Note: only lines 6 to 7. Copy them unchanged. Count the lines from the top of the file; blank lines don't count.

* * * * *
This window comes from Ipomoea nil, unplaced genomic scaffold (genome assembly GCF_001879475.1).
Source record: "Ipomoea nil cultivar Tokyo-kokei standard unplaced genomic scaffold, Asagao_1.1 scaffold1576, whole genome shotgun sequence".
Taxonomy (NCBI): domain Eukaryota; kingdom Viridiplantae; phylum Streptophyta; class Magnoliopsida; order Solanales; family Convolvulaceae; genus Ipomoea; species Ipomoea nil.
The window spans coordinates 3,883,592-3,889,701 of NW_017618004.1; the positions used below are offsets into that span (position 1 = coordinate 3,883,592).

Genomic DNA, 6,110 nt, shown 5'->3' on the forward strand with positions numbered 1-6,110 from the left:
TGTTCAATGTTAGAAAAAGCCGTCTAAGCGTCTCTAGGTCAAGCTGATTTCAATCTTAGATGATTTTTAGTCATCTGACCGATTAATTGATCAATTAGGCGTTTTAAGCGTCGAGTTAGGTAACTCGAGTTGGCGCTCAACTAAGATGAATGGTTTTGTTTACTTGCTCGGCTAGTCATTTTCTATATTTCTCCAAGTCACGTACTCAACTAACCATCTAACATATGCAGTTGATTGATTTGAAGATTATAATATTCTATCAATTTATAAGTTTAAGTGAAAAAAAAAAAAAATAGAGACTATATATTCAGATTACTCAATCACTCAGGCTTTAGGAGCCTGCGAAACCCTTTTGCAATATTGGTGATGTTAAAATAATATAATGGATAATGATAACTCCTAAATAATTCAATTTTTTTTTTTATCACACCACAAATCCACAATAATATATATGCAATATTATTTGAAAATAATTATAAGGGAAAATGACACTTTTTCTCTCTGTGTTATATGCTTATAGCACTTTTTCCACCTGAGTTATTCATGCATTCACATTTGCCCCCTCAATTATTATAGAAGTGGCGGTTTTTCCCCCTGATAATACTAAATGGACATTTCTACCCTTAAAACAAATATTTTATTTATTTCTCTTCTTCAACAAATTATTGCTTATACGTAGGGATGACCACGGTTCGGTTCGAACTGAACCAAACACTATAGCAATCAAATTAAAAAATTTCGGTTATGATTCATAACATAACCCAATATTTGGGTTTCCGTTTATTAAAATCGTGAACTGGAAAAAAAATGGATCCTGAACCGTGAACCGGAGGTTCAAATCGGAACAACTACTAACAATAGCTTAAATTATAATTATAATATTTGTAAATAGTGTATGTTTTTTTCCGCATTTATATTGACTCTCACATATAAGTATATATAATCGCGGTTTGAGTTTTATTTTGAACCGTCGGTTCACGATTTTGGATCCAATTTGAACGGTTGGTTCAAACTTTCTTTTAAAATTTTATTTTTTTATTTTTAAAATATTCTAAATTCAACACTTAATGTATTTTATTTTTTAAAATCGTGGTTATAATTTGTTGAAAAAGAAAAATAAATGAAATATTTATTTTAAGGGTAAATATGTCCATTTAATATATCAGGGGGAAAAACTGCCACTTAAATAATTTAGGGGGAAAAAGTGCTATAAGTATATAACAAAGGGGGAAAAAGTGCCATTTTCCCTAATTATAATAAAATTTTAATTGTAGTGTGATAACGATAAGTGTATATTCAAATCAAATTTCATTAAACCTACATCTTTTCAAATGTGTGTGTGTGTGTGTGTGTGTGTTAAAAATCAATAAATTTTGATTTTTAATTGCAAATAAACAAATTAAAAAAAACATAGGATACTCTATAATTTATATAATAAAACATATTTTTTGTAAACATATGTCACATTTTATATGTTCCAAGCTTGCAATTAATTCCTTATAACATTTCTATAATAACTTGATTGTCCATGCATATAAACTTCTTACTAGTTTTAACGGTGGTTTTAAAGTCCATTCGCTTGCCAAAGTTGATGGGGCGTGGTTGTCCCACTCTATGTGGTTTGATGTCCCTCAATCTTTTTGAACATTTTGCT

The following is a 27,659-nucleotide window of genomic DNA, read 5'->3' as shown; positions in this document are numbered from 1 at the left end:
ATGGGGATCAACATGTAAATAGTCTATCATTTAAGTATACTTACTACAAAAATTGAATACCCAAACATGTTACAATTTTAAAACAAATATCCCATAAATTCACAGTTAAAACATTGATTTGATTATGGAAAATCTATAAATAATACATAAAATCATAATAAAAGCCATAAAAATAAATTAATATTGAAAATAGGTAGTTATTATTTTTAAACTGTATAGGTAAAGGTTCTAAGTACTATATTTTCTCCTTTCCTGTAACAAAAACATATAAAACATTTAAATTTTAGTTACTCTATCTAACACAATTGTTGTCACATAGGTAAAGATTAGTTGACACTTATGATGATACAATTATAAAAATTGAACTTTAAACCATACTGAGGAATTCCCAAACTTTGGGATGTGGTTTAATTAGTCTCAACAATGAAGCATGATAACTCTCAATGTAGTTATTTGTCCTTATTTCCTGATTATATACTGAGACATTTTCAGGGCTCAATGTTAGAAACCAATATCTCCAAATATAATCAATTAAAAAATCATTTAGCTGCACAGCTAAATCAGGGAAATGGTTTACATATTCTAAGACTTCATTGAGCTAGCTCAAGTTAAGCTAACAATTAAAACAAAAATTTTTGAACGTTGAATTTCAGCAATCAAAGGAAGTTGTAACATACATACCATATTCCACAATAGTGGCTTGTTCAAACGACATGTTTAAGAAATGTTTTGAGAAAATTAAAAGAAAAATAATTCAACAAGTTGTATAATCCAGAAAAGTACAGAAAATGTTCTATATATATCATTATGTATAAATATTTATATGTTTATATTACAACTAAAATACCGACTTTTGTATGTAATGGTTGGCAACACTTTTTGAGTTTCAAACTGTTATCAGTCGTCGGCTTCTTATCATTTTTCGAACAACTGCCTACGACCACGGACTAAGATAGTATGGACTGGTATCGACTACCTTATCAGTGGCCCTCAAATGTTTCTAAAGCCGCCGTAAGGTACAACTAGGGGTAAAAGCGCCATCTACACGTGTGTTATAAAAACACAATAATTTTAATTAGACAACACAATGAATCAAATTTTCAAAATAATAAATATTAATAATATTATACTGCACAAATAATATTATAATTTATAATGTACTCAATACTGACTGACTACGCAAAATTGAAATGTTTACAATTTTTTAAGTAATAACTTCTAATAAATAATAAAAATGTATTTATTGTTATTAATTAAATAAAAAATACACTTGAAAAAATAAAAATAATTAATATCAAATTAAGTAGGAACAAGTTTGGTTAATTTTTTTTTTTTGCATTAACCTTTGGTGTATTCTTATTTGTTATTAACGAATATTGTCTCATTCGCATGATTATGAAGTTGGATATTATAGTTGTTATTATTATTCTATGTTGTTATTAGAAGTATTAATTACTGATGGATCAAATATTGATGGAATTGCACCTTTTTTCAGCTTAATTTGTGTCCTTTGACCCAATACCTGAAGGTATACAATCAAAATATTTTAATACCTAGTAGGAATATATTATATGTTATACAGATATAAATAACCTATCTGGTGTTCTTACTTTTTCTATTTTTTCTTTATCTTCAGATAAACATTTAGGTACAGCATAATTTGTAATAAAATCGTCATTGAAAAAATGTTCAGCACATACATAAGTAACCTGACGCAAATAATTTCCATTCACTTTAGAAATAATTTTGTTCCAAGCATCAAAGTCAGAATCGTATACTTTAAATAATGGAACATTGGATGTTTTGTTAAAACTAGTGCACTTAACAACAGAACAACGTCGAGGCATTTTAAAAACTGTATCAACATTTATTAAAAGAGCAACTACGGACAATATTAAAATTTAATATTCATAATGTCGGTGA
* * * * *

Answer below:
TGTTCAATGTTAGAAAAAGCCGTCTAAGCGTCTCTAGGTCAAGCTGATTTCAATCTTAGATGATTTTTAGTCATCTGACCGATTAATTGATCAATTAGGCGTTTTAAGCGTCGAGTTAGGTAACTCGAGTTGGCGCTCAACTAAGATGAATGGTTTTGTTTACTTGCTCGGCTAGTCATTTTCTATATTTCTCCAAGTCACGTACTCAACTAACCATCTAACATATGCAGTTGATTGATTTGAAGATTATAATATTCTATCAATTTATAAGTTTAAGTGAAAAAAAAAAAAAATAGAGACTATATATTCAGATTACTCAATCACTCAGGCTTTAGGAGCCTGCGAAACCCTTTTGCAATATTGGTGATGTTAAAATAATATAATGGATAATGATAACTCCTAAATAATTCAATTTTTTTTTTTATCACACCACAAATCCACAATAATATATATGCAATATTATTTGAAAATAATTATAAGGGAAAATGACACTTTTTCTCTCTGTGTTATATGCTTATAGCACTTTTTCCACCTGAGTTATTCATGCATTCACATTTGCCCCCTCAATTATTATAGAAGTGGCGGTTTTTCCCCCTGATAATACTAAATGGACATTTCTACCCTTAAAACAAATATTTTATTTATTTCTCTTCTTCAACAAATTATTGCTTATACGTAGGGATGACCACGGTTCGGTTCGAACTGAACCAAACACTATAGCAATCAAATTAAAAAATTTCGGTTATGATTCATAACATAACCCAATATTTGGGTTTCCGTTTATTAAAATCGTGAACTGGAAAAAAAATGGATCCTGAACCGTGAACCGGAGGTTCAAATCGGAACAACTACTAACAATAGCTTAAATTATAATTATAATATTTGTAAATAGTGTATGTTTTTTTCCGCATTTATATTGACTCTCACATATAAGTATATATAATCGCGGTTTGAGTTTTATTTTGAACCGTCGGTTCACGATTTTGGATCCAATTTGAACGGTTGGTTCAAACTTTCTTTTAAAATTTTATTTTTTTATTTTTAAAATATTCTAAATTCAACACTTAATGTATTTTATTTTTTAAAATCGTGGTTATAATTTGTTGAAAAAGAAAAATAAATGAAATATTTATTTTAAGGGTAAATATGTCCATTTAATATATCAGGGGGAAAAACTGCCACTTAAATAATTTAGGGGGAAAAAGTGCTATAAGTATATAACAAAGGGGGAAAAAGTGCCATTTTCCCTAATTATAATAAAATTTTAATTGTAGTGTGATAACGATAAGTGTATATTCAAATCAAATTTCATTAAACCTACATCTTTTCAAATGTGTGTGTGTGTGTGTGTGTGTGTTAAAAATCAATAAATTTTGATTTTTAATTGCAAATAAACAAATTAAAAAAAACATAGGATACTCTATAATTTATATAATAAAACATATTTTTTGTAAACATATGTCACATTTTATATGTTCCAAGCTTGCAATTAATTCCTTATAACATTTCTATAATAACTTGATTGTCCATGCATATAAACTTCTTACTAGTTTTAACGGTGGTTTTAAAGTCCATTCGCTTGCCAAAGTTGATGGGGCGTGGTTGTCCCACTCTATGTGGTTTGATGTCCCTCAATCTTTTTGAACATTTTGCT

The following is a 27,659-nucleotide window of genomic DNA, read 5'->3' as shown; positions in this document are numbered from 1 at the left end: